George Burns once said that what he missed most about the days of vaudeville, when performers toured the country doing four shows a day, six days a week, was that modern entertainers no longer had the chance to be bad. If every show is a showcase, there’s no inclination to stretch out and risk falling on your face. Yet it is in those stretches and falls that great acts are often made.
Fred Allen started in vaudeville as a mediocre juggler. But audiences laughed so much at his wisecracks whenever he dropped something that he became a comedian.
The Marx Brothers’ act was born in Nacogdoches, Texas, when the entire audience left the Opera House to check out a rumor that there was a mule kicking in the street. Alone in the theater, the brothers started spoofing their usual skit. When the mule tired and the crowd filed back in, Groucho tried to insult them through puns and rhymes. The audience liked this show much better than the one they’d walked out on, and the Marx Brothers never followed a script again.
Delta Moon’s first regular gig was Monday nights at Fat Matt’s Rib Shack in Atlanta. Sometimes the audience for the second set would be six guys in ties drinking beer with their backs to us. We’d make rules for the second set like “no songs we’ve ever played before” or “start with this lick in D and see where it goes.” Our repertoire grew and developed from week to week. I wrote one song in my head while driving to the club, told the guys the key and the beat, and sang it for the first time on stage. That was “Like My Baby Can,” and we still play it.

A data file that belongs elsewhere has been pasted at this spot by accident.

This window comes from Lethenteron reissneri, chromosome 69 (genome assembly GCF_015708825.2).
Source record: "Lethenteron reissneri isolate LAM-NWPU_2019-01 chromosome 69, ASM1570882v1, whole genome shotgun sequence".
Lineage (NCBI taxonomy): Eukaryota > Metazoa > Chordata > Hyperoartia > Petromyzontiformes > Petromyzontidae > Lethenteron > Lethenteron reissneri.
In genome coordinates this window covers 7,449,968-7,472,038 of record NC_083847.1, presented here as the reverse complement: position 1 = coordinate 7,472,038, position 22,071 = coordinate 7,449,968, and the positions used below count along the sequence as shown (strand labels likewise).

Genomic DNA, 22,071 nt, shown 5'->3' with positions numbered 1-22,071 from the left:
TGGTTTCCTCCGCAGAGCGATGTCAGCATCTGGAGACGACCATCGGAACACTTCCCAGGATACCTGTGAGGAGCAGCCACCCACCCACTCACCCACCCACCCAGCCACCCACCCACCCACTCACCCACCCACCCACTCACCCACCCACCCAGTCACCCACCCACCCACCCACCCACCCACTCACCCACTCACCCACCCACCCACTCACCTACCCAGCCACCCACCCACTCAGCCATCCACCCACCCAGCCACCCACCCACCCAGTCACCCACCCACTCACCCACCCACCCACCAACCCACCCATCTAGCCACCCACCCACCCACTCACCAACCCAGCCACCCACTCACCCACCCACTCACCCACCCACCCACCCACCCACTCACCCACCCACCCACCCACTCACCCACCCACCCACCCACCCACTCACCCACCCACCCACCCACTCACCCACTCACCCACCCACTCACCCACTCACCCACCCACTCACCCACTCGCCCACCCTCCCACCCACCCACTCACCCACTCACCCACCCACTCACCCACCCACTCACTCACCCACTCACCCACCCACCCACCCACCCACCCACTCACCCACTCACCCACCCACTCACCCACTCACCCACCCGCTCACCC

Rehearsals are nice, but what’s missing is an audience. The audience tells you what’s working and what’s not. They may be loud or quiet, rude or polite, but as a performer you can feel whether or not they are connecting.
To break in some new material, we’ve booked a couple unadvertised “open rehearsals” at Shorty’s Pizza in Tucker, Georgia. The first one last Thursday was a lot of fun. Our new original songs went well, but a version of T. Rex’s “Mambo Sun” – a song the bass player and drummer had never heard before – gathered only polite applause. I know now where we went wrong and how to improve it. We might try it again this Thursday, or we might try “Bang a Gong” as a shuffle, kind of Tony Joe White style. I don’t know exactly what we’ll do. But I relish the freedom to fall on my face.
If you’re in the Atlanta area, we’d love to see you this Thursday, February 2, around 8:00. There’s no cover. The pizza and beer are excellent. We’ll play a few songs from our regular show, but it will be Anything Can Happen Night, and we need some people to cheer or jeer.
(Photo by Carroll Morgan)